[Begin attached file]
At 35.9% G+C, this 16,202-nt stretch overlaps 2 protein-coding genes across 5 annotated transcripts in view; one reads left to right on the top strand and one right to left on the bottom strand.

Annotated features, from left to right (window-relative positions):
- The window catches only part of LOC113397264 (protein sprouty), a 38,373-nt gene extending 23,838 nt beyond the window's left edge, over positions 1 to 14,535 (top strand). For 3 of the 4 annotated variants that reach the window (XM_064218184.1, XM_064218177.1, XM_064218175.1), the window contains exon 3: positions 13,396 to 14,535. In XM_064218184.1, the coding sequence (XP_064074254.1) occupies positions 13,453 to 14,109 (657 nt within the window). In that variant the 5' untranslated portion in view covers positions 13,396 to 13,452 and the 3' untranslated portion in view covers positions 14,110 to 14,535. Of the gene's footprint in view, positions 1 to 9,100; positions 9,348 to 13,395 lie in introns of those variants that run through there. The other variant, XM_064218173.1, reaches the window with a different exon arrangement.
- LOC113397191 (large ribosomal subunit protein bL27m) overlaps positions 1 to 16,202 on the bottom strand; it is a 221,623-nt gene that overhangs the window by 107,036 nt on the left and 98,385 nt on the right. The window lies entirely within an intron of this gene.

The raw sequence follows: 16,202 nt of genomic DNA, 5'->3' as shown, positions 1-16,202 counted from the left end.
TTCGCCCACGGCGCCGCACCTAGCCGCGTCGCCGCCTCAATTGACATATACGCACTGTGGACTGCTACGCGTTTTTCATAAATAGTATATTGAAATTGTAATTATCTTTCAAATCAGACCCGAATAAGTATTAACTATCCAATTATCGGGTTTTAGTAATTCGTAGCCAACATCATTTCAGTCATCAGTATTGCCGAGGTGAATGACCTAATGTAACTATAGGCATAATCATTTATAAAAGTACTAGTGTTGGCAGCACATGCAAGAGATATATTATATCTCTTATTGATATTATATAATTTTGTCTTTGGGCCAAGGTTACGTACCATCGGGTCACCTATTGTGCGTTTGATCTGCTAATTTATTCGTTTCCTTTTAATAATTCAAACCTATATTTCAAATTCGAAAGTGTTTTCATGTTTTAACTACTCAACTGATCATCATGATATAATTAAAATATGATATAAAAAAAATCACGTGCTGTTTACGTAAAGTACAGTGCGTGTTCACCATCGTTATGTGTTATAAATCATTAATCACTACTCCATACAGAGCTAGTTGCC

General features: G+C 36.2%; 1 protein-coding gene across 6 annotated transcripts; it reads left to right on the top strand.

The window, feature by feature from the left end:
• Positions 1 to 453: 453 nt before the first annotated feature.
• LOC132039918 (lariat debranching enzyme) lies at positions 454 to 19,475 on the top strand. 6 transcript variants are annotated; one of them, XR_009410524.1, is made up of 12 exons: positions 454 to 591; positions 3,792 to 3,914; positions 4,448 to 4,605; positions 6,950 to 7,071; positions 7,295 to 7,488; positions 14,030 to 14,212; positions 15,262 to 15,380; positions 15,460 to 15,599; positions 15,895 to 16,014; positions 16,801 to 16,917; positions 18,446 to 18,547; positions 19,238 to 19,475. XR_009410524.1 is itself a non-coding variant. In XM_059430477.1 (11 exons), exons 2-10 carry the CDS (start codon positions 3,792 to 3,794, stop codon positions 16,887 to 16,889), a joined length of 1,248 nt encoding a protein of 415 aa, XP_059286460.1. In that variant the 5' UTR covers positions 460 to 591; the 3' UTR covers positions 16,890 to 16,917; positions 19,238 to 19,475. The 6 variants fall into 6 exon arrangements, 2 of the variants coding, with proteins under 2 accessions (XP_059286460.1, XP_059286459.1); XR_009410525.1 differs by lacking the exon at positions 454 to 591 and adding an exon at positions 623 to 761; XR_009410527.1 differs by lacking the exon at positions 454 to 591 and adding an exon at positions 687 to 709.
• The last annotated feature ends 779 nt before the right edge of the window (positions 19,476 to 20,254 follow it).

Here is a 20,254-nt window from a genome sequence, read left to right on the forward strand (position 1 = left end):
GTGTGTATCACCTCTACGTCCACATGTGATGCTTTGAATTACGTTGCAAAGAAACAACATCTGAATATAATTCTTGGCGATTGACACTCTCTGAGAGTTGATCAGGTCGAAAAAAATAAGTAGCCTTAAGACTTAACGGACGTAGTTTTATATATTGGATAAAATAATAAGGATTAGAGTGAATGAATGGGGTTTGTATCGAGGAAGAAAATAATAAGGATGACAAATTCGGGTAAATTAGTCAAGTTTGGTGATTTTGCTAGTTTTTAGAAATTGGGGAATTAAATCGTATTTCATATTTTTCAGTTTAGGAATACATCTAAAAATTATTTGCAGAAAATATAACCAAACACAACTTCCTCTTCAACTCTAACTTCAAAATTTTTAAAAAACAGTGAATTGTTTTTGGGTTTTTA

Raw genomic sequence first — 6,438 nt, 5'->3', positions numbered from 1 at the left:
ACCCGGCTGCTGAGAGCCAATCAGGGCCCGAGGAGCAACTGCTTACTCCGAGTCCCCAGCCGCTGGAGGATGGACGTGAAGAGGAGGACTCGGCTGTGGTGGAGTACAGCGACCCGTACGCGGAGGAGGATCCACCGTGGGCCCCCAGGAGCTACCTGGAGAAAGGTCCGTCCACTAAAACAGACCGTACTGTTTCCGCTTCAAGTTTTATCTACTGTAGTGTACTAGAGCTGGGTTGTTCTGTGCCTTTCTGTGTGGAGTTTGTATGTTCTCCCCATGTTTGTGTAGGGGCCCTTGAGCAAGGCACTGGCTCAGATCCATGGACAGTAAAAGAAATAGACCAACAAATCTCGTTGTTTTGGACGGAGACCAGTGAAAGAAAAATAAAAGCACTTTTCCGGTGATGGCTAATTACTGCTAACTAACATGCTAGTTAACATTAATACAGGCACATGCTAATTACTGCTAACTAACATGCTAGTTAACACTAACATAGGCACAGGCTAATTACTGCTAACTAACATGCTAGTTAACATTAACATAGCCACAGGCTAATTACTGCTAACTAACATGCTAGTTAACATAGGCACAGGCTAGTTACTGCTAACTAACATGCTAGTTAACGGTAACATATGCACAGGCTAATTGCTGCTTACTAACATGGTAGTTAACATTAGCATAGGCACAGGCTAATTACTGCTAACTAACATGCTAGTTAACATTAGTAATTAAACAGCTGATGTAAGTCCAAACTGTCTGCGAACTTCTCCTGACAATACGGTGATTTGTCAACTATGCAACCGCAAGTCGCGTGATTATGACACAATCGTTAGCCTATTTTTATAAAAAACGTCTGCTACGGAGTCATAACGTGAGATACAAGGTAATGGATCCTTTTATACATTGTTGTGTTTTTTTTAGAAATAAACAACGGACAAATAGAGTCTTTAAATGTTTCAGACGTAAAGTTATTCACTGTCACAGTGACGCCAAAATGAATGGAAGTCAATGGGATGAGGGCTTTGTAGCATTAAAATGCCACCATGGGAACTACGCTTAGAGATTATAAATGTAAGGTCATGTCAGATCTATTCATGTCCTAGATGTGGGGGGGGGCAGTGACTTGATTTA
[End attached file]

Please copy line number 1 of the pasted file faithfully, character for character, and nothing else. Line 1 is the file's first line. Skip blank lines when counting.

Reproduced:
At 35.9% G+C, this 16,202-nt stretch overlaps 2 protein-coding genes across 5 annotated transcripts in view; one reads left to right on the top strand and one right to left on the bottom strand.